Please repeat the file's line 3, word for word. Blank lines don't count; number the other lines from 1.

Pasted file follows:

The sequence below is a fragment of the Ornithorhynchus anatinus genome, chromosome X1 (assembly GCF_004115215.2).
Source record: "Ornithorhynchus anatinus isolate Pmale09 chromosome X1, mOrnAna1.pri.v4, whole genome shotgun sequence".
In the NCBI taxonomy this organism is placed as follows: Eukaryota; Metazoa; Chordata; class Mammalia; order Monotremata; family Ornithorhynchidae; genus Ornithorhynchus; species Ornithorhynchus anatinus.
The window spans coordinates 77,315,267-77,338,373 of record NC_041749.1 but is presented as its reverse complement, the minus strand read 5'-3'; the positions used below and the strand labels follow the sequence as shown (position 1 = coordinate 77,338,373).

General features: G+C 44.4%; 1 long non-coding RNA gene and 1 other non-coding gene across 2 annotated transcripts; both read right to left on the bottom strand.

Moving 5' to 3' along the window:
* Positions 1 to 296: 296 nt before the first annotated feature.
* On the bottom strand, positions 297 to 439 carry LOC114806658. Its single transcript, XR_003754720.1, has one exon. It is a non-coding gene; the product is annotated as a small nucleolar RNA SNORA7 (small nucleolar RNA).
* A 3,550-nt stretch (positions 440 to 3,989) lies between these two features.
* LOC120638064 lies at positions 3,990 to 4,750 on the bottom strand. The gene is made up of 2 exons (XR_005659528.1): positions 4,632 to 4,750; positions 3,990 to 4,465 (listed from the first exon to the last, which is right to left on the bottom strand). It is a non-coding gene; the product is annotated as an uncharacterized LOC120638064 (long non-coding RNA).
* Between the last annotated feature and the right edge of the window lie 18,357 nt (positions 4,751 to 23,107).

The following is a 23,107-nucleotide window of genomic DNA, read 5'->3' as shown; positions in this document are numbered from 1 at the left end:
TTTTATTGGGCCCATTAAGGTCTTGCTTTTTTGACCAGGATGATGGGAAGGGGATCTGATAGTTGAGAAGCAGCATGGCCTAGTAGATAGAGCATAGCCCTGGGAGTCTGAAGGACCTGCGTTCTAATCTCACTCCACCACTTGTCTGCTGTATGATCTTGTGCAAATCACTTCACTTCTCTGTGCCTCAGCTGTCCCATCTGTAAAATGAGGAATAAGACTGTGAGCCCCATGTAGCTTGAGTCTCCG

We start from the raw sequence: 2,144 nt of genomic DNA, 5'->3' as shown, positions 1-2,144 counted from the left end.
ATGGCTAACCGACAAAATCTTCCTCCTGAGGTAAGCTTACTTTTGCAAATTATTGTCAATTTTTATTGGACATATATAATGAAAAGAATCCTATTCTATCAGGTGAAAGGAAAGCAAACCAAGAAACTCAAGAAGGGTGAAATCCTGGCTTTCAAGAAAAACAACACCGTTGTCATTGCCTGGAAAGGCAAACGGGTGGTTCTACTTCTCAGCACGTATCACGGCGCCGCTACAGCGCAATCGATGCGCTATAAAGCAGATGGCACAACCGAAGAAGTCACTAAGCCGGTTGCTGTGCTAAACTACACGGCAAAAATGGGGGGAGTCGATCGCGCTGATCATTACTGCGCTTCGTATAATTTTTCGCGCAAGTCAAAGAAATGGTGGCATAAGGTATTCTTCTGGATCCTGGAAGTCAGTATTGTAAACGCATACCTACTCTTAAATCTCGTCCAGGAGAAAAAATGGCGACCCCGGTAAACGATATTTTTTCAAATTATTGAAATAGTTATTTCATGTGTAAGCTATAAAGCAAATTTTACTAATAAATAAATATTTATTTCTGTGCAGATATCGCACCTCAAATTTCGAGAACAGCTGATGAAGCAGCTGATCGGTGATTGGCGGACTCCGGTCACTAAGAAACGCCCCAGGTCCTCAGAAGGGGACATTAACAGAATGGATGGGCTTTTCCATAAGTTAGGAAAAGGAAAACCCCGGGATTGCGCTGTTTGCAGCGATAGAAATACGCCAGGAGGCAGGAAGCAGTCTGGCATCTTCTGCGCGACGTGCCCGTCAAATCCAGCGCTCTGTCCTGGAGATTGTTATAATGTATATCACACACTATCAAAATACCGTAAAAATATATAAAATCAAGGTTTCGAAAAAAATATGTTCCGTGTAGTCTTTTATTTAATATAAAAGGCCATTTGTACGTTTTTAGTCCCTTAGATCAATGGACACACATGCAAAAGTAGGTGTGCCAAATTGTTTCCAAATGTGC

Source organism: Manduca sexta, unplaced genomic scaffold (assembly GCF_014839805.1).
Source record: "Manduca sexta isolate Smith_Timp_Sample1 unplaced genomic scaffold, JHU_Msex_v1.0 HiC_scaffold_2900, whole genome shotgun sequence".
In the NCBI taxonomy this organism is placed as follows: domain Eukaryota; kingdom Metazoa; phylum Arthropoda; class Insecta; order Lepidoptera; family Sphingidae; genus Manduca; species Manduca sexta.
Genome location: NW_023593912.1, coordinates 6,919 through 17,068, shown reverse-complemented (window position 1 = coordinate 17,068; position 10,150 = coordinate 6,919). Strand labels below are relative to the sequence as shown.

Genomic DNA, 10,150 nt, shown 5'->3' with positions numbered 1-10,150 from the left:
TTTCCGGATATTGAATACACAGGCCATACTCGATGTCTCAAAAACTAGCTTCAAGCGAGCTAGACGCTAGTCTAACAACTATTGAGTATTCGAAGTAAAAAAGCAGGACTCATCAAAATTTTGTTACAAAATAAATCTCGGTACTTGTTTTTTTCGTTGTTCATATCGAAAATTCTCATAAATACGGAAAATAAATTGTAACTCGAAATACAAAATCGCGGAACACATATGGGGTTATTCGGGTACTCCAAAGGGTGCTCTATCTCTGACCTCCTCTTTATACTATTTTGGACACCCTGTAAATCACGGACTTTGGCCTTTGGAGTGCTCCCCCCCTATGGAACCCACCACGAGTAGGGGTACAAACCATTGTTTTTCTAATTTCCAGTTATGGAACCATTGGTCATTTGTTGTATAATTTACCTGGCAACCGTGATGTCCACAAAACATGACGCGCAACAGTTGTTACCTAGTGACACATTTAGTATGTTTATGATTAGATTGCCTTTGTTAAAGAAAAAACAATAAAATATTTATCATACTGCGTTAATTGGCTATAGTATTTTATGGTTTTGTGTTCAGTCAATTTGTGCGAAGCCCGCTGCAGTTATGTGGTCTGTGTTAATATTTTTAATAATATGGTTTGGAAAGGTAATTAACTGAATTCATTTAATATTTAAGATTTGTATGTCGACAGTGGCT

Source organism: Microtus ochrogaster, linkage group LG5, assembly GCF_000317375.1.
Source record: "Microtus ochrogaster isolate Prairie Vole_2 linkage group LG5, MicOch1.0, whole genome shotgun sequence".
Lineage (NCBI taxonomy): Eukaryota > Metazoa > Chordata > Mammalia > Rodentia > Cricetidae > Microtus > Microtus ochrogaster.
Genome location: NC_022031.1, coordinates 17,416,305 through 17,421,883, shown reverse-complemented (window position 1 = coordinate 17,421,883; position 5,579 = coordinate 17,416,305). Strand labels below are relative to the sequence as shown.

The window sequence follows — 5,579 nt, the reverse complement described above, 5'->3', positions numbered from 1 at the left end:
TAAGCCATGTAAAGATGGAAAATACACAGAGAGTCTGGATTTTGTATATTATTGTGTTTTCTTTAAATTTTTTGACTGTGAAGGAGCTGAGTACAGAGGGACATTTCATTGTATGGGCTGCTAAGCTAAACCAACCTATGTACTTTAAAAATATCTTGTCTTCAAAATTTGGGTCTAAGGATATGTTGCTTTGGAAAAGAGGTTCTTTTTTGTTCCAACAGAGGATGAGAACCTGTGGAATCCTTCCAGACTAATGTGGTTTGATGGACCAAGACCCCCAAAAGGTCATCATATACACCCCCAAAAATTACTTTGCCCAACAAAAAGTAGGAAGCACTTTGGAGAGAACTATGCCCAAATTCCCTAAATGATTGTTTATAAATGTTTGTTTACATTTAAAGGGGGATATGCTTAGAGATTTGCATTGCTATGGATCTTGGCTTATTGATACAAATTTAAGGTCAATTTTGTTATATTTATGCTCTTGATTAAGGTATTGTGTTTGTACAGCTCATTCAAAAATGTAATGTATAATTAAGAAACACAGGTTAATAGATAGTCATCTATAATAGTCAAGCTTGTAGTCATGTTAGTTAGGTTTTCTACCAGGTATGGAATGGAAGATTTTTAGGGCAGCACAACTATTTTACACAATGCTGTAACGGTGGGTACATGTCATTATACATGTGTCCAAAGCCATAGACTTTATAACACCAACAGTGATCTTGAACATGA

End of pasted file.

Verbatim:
In the NCBI taxonomy this organism is placed as follows: Eukaryota; Metazoa; Chordata; class Mammalia; order Monotremata; family Ornithorhynchidae; genus Ornithorhynchus; species Ornithorhynchus anatinus.